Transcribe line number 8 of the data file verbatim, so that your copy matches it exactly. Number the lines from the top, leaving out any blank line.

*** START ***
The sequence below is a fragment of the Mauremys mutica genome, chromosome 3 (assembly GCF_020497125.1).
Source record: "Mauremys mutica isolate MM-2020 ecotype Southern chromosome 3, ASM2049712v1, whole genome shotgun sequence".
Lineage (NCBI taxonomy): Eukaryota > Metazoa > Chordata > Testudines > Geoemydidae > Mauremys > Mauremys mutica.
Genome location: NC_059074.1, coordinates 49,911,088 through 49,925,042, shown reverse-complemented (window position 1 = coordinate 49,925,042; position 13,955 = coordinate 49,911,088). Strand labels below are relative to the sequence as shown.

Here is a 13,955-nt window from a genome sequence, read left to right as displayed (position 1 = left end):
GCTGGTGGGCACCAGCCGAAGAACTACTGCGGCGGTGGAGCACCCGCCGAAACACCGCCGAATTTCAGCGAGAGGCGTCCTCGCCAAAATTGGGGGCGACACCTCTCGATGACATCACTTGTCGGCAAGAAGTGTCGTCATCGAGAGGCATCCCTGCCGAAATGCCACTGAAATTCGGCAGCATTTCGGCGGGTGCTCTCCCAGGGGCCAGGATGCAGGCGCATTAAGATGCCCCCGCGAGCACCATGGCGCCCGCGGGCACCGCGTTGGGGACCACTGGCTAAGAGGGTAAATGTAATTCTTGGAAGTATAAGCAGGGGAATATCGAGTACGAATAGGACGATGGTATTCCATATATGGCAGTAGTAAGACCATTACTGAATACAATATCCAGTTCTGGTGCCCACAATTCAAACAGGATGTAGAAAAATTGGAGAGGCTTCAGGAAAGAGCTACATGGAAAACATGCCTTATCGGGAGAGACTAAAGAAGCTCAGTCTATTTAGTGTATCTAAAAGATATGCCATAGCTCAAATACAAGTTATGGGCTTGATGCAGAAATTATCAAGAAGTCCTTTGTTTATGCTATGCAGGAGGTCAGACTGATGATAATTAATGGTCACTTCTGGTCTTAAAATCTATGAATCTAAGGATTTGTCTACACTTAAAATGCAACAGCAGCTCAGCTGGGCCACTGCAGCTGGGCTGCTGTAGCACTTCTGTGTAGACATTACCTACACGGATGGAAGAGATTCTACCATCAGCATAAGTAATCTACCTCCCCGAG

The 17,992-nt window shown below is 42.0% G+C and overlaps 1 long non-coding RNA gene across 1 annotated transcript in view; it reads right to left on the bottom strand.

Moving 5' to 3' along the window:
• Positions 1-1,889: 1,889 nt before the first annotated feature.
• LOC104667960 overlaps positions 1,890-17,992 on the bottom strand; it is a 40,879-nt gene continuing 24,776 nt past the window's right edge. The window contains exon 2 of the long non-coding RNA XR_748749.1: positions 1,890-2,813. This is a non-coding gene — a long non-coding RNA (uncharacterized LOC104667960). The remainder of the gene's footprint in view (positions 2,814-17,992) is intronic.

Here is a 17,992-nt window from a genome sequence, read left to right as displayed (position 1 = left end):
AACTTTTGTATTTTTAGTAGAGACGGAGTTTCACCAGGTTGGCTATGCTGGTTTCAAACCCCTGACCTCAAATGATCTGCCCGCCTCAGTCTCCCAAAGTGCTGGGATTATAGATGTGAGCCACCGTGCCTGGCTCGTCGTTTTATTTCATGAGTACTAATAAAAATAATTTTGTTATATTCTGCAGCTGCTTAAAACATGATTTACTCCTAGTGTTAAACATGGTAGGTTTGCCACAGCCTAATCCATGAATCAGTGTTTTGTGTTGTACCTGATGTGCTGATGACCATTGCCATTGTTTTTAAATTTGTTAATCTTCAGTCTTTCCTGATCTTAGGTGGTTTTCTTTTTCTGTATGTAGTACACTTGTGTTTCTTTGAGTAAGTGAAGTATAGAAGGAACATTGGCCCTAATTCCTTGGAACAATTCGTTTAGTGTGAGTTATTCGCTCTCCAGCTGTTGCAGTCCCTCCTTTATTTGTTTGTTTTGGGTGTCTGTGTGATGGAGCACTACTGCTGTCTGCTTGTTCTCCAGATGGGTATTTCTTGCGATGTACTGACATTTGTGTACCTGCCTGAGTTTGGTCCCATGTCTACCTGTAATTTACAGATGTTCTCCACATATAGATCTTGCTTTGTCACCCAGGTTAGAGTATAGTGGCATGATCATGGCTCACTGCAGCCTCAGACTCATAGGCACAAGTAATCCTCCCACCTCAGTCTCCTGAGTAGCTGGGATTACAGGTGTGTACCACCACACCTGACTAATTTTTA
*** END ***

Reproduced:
Moving 5' to 3' along the window: